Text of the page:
CULLEN, Commissioner. Ray Fraley, a resident and 'taxpayer' of the Beaver-Elkhorn Water District, brought an action against the district seeking a declaration of rights concerning the constitutionality of a 1952 legislative Act under which the district acquired the power to construct and operate a gas distribution system, and concerning the validity of certain steps taken by the district towards the construction and financing of a gas system. The court declared that: (1) the 1952 Act is constitutional; (2) the gas system is a 'public project' for which revenue bonds may be issued under the 1952 Act and under KRS Chapter 58; (3) the district is not required to obtain a certificate of convenience and necessity from the Public Service Commission; and (4) the bond ordinance adopted by the district is valid.
Fraley has appealed, questioning the correctness of the judgment on all four points.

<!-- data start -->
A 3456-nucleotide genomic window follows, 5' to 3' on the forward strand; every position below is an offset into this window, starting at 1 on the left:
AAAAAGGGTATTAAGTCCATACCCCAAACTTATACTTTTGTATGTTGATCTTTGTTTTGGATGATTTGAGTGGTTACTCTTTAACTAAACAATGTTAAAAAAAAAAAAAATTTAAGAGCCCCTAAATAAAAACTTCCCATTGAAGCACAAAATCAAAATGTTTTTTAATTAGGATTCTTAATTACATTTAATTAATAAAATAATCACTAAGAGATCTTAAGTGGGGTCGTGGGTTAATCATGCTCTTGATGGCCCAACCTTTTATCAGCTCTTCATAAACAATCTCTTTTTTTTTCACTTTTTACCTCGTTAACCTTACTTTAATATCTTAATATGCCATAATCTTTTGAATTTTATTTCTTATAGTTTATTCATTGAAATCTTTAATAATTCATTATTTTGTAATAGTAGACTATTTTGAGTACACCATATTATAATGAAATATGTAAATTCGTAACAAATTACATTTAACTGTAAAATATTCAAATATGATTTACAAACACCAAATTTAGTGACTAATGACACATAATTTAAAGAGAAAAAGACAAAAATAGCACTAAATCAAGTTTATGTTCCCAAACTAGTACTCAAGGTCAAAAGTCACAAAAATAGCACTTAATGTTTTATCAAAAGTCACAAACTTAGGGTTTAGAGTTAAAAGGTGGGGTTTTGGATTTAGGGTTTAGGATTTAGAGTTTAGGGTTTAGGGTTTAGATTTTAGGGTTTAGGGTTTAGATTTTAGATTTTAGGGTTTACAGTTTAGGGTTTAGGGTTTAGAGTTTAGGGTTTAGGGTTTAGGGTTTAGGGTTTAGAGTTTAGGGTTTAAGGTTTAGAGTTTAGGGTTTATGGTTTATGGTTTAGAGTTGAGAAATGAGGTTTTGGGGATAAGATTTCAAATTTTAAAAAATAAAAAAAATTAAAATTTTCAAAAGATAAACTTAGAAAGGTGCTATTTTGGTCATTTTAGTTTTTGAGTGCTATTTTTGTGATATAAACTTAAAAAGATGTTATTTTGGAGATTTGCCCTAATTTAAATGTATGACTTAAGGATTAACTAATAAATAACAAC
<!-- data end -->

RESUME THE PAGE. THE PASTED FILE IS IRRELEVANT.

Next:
The Beaver-Elkhorn Water District was established under KRS Chapter 74. That chapter provides that the county court may order the establishment of a district upon petition of 75 resident freeholders of a described territory, after notice, hearing, and an opportunity for other residents of the territory to object. KRS 74.010. The district has power to acquire a water system, levying assessments on the benefitted property in the district for the cost thereof, and to charge rates for water service to the users of the system.
By Chapter 133 of the Acts of 1952, the legislature provided a method by which a water district may be given the power to acquire and operate a gas distribution system. This method is the same as the method provided in KRS Chapter 74 for the organization of a water district, consisting of a petition by 75 freeholders to the county court, notice, hearing, and opportunity to object. The 1952 Act states that the water district commissioners shall have all of the powers, as regards the gas distribution system, that they possess concerning the water system, and, in addition, they may issue revenue bonds under KRS Chapter 58 for the acquisition of a gas system or a water system.